Book Review: Magic For Beginners by Kelly Link
After finally putting down the borrowed copy of Magic for Beginners which I’d been reading on and off for the past week, I can make two definitive statements:
1) Kelly Link is a very gifted writer.
2) I suck at short stories.
I really gave it my all, but I couldn’t quite bring myself to read all eight stories in this collection. I managed to get through six (although for two, my reading might better be described as skimming). If you read my blog post from a few days ago (see it here), you’ll know that I pick up short story collections rarely and reluctantly, but in this case, I’d heard enough high praise for Kelly Link to decide to give it a go.
I absolutely loved the first story in the collection, “The Fairy Handbag”, narrated by a teen girl whose recently deceased, oddball grandmother has appointed her the guardian of a magical handbag. According to Grandmother Zofia, the people in her little village of Baldesziwurlekistan all picked up and moved into the handbag hundreds of years ago in order to escape a terrible invasion, and have lived there happily ever since. “The Fairy Handbag” is weird and wonderful, and I was thoroughly enchanted.
Also very good was “The Stone Animals”, about a family who leaves Manhattan and moves into a country home upstate, only to discover that, slowly but surely, all of their possessions have become haunted. I’m not sure what any of it actually meant, but I love some of the imagery used, especially this brief glimpse of the pregnant wife who can’t stop painting and repainting the rooms in the house:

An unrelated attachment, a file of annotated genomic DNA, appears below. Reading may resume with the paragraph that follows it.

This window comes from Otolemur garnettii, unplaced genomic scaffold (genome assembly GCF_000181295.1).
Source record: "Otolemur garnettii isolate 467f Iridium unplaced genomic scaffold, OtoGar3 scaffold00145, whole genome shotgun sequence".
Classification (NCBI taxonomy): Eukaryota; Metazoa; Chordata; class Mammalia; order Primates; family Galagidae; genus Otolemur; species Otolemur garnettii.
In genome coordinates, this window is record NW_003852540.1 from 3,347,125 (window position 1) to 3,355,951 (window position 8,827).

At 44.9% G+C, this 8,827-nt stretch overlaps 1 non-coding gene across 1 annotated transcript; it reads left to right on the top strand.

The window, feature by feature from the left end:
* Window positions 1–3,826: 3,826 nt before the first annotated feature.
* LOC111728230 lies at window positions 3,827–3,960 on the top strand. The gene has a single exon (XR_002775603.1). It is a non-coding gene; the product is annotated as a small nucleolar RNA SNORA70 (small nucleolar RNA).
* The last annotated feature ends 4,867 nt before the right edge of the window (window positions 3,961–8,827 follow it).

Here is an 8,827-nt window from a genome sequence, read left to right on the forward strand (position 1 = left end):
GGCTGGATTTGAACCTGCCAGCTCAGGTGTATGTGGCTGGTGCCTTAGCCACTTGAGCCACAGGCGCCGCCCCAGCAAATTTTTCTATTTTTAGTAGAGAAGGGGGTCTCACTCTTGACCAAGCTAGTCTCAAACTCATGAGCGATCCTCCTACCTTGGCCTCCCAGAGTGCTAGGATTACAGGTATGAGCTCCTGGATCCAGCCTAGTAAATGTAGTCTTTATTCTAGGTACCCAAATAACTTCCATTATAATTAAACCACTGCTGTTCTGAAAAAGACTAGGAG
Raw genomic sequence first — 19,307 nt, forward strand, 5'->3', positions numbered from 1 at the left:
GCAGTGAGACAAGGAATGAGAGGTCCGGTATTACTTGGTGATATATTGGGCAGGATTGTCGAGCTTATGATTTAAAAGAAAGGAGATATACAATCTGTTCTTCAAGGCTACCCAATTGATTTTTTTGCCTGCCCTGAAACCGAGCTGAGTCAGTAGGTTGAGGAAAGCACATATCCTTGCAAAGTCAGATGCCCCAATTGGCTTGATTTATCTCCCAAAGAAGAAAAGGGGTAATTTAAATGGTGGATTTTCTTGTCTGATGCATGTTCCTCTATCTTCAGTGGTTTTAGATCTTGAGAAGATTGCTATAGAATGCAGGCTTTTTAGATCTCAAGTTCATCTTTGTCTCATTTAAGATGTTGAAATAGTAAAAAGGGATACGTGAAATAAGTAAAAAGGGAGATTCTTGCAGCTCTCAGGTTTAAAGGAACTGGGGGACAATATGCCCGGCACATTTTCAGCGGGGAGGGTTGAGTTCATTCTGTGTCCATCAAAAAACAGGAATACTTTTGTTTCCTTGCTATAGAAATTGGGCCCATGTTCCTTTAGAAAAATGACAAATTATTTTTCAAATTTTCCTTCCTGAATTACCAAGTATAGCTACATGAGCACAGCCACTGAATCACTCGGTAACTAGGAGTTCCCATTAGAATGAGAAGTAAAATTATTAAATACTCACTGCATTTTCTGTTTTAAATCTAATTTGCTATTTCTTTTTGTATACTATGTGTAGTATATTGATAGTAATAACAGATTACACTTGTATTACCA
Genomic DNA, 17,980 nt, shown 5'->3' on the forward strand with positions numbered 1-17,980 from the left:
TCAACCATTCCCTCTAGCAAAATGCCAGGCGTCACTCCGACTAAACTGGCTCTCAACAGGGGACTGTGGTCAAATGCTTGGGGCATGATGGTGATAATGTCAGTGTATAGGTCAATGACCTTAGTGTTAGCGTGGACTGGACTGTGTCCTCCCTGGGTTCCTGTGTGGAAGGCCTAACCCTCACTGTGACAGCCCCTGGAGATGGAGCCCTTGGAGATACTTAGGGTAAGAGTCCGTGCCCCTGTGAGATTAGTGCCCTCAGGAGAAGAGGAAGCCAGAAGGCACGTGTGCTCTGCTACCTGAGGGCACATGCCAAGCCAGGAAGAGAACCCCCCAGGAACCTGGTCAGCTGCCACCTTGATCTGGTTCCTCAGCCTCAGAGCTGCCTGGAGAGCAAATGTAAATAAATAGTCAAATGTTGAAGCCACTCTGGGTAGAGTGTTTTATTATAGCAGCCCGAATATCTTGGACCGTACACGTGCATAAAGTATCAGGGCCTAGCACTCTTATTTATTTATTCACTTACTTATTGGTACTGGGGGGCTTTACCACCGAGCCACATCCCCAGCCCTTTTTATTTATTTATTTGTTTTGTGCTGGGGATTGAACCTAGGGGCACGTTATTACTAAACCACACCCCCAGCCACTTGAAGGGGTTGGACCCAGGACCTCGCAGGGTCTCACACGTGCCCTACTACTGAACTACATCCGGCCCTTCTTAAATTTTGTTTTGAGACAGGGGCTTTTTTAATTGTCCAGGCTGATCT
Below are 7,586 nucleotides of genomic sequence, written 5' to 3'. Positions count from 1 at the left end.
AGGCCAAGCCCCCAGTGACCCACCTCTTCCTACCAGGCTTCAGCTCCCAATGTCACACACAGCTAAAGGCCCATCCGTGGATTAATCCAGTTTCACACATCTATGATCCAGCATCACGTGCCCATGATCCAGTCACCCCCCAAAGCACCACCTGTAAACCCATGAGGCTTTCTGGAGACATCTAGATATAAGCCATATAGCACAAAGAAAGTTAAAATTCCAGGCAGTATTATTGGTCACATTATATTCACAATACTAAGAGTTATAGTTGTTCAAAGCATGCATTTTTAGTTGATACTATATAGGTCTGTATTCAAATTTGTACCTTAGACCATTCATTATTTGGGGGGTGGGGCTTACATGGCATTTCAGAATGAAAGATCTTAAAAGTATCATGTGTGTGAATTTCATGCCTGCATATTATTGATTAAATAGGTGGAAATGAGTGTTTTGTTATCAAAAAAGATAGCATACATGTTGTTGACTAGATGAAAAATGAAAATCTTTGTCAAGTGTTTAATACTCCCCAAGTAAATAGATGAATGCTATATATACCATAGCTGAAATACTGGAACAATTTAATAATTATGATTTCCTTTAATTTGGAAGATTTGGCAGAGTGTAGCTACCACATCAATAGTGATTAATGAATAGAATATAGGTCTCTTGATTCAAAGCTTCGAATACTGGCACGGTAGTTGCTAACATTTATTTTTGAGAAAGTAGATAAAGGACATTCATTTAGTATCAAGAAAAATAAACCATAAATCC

He found Catherine standing on a ladder in the kitchen, one foot resting on the sink. She was wearing her gas mask, a black cotton sports bra, and a pair of black sweatpants rolled down so he could see she wasn’t wearing any underwear. Her stomach stuck out so far, she had to hold her arms at a funny angle to run the roller up and down the wall in front of her.
The story entitled “Magic for Beginners”, equally weird and oddly touching, is the tale of a fifteen-year-old boy and his friends who are obsessed with a mysterious TV show called The Library. Or is this story about characters on a TV show called The Library who are obsessed with a TV show called The Library? At one point, main character Jeremy wonders “about what kind of television shows the characters in television shows watch.” Kind of made my head spin.
Kelly Link’s writing is lyrical and full of unconventional images and similes. Just two of the many that made me smile:
He feels like a tennis ball in a game where the tennis players love him very, very much, even while they lob and smash and send him back and forth, back and forth.
The disco ball spins and spins. It makes Jeremy feel kind of carsick and also as if he has sparkly, disco leprosy.
Kelly Link has great talent, and I truly enjoyed the stories I read. The fact that I couldn’t get through all of them certainly has more to do with me as a reader rather than with the quality of the book. If you enjoy short stories, and get a kick out of worlds weird and twisted, I’d definitely suggest giving this collection a whirl.